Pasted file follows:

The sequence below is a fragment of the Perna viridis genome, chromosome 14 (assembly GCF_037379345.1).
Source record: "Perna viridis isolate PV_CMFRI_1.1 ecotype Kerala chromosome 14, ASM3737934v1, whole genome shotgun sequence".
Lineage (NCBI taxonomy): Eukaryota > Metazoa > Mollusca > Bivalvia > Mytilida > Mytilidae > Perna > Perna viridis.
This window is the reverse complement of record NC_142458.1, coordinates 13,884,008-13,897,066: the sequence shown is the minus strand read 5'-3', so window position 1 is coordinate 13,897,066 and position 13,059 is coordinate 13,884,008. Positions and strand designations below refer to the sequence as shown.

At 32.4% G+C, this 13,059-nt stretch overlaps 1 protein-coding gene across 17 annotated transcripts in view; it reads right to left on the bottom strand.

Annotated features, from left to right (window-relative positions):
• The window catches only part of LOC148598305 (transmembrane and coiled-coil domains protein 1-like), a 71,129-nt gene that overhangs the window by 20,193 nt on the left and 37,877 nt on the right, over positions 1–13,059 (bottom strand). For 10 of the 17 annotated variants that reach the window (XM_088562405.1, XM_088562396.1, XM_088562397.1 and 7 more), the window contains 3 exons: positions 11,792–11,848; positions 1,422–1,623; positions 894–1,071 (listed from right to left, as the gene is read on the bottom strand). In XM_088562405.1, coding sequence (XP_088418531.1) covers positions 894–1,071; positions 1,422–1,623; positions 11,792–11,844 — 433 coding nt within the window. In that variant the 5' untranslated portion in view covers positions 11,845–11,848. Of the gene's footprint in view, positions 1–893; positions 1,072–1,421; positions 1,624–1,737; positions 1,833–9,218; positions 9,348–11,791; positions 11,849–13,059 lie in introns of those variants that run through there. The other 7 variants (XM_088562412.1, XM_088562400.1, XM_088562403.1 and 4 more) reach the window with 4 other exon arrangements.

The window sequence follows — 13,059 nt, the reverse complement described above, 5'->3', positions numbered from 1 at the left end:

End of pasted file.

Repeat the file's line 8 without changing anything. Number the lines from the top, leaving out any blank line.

The window sequence follows — 13,059 nt, the reverse complement described above, 5'->3', positions numbered from 1 at the left end: